Tuesday, May 12, 2009

Cracking the Codes - Further Thoughts

There was a further thought on the issue of blogger ethics codes which I was going to include in my initial post on the subject, but decided not to. Coincidentally, it just happened to present itself again today. The question is whether this is just a blogger issue, or whether (as I think most people assume) print journalists are adhering to the standards described in these codes, and whether it's legitimate to expect them to.

Word out of Chicago is that Esquire restaurant writer John Mariani is making the rounds. Indeed, somehow it's common knowledge (to MenuPages Chicago, at least) where he's dining before he even arrives. MP Chicago gives a link that may help explain its Nostradamus-like ability to foretell the future, a story from a few years ago indicating that Mariani had sent a four-page list of requests to a restaurant he was about to visit, including requests to be comped for "everything from cab fare to his hotel bill." A later story in the L.A. Times took Mariani to task for non-disclosure of non-anonymous, comped meals.

Mariani still is apparently far from inconspicious. Here's something of a play-by-play of his current Chicago visit:

Not exactly the best example of following the American Food Journalists' Critics' Guidelines. But my point here is not to single out John Mariani. Though this may be a somewhat extreme example, it seems that often these rules can be honored more in the breach than in the observance even by "professional" journalists. Read this Wall Street Journal story on the Miami satellite restaurants of Scott Conant's Scarpetta and Alfred Portale's Gotham Steak in the Fontainebleau Resort and tell me if you think there's any chance the author paid more than one visit to either restaurant. Admittedly it's a bit of a fluff piece, and the writer did have the good sense to venture beyond the NY outposts and pay a visit to local product Michy's, so I'm not all that troubled (though it is curious that the local consensus seems to be that Scarpetta's getting it right and Gotham's got issues, and the writer had it contrariwise). This local review of a newly opened Italian restaurant, I Corsini, although it makes parenthetical mention of a second visit (in which the only dish described is referred to as "perfectly cooked" and "savory"), takes so much joy in describing the service and kitchen snafus from the first visit that it's completely lost in the shuffle. Was the service equally abysmal on the second visit? Is it fair to judge a restaurant based on "one appetizer, one pasta, two entrees, and one dessert"? Maybe so. Additional comments on the place seem to indicate the review was pretty much on target.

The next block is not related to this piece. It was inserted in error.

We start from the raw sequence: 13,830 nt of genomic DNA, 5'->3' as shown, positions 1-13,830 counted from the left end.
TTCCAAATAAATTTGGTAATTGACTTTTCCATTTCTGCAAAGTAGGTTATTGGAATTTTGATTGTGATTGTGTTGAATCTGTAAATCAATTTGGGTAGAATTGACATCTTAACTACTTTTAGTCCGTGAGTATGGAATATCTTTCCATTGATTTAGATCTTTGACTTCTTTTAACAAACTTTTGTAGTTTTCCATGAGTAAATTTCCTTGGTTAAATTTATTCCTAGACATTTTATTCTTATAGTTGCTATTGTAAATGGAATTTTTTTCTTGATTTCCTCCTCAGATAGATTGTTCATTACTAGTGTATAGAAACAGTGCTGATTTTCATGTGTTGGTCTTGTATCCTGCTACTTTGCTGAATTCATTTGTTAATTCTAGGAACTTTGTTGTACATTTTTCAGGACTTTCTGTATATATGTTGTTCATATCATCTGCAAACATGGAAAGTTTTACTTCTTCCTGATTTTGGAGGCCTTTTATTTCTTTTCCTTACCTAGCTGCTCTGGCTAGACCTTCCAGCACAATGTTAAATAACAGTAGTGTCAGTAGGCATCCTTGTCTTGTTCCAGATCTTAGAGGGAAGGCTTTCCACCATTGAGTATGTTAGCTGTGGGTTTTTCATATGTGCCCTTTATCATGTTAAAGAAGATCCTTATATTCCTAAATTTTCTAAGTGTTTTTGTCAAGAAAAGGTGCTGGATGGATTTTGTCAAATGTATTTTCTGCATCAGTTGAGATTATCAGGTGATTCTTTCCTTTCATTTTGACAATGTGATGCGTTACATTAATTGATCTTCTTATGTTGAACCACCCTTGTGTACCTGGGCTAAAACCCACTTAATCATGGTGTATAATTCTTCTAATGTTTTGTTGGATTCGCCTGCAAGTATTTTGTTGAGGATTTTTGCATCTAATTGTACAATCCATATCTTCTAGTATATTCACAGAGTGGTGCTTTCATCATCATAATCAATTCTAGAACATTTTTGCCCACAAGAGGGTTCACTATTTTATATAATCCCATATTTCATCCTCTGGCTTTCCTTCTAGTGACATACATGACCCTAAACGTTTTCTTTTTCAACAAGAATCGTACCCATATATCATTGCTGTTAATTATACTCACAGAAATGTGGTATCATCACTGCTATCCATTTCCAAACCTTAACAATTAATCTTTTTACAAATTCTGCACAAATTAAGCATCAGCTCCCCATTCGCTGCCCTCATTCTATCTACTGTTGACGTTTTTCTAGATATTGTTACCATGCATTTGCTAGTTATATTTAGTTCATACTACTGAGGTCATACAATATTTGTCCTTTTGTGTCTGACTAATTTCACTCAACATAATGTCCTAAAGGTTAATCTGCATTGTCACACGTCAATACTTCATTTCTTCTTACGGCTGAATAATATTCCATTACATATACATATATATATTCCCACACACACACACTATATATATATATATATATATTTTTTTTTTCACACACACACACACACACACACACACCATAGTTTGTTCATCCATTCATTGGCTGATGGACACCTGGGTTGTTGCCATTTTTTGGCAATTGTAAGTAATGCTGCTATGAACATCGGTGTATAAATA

Particularly with newspapers cutting back on budgets and facing increasing competition from online media, it may be unrealistic to expect all of these rules to be honored by the traditional media outlets as well. Which really matter, and which can be compromised? The funny thing is, if I read enough of their work, it's always been pretty easy for me to figure out the reviewers I trust.